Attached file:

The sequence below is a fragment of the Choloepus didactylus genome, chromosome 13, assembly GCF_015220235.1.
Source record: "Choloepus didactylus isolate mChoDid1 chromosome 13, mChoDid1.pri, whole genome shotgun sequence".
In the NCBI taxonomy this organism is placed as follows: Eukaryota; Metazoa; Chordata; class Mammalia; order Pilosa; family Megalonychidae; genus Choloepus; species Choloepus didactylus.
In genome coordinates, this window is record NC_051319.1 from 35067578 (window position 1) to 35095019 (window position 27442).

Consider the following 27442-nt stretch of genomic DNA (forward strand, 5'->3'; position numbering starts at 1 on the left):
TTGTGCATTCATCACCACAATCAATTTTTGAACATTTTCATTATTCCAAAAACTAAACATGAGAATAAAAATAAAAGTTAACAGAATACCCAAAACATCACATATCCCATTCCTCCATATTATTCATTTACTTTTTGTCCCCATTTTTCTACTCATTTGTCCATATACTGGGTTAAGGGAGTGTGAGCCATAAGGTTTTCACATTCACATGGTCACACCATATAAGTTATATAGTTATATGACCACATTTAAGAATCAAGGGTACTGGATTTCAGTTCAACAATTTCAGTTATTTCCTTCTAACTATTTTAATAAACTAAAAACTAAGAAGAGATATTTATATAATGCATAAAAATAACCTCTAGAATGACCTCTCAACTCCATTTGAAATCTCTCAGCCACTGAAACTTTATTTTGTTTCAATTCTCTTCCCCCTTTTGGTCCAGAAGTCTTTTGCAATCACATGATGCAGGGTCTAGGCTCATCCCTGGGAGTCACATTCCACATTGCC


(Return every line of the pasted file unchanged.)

The sequence below is a fragment of the Choloepus didactylus genome, chromosome 13, assembly GCF_015220235.1.
Source record: "Choloepus didactylus isolate mChoDid1 chromosome 13, mChoDid1.pri, whole genome shotgun sequence".
In the NCBI taxonomy this organism is placed as follows: Eukaryota; Metazoa; Chordata; class Mammalia; order Pilosa; family Megalonychidae; genus Choloepus; species Choloepus didactylus.
In genome coordinates, this window is record NC_051319.1 from 35067578 (window position 1) to 35095019 (window position 27442).

Consider the following 27442-nt stretch of genomic DNA (forward strand, 5'->3'; position numbering starts at 1 on the left):
TTGTGCATTCATCACCACAATCAATTTTTGAACATTTTCATTATTCCAAAAACTAAACATGAGAATAAAAATAAAAGTTAACAGAATACCCAAAACATCACATATCCCATTCCTCCATATTATTCATTTACTTTTTGTCCCCATTTTTCTACTCATTTGTCCATATACTGGGTTAAGGGAGTGTGAGCCATAAGGTTTTCACATTCACATGGTCACACCATATAAGTTATATAGTTATATGACCACATTTAAGAATCAAGGGTACTGGATTTCAGTTCAACAATTTCAGTTATTTCCTTCTAACTATTTTAATAAACTAAAAACTAAGAAGAGATATTTATATAATGCATAAAAATAACCTCTAGAATGACCTCTCAACTCCATTTGAAATCTCTCAGCCACTGAAACTTTATTTTGTTTCAATTCTCTTCCCCCTTTTGGTCCAGAAGTCTTTTGCAATCACATGATGCAGGGTCTAGGCTCATCCCTGGGAGTCACATTCCACATTGCC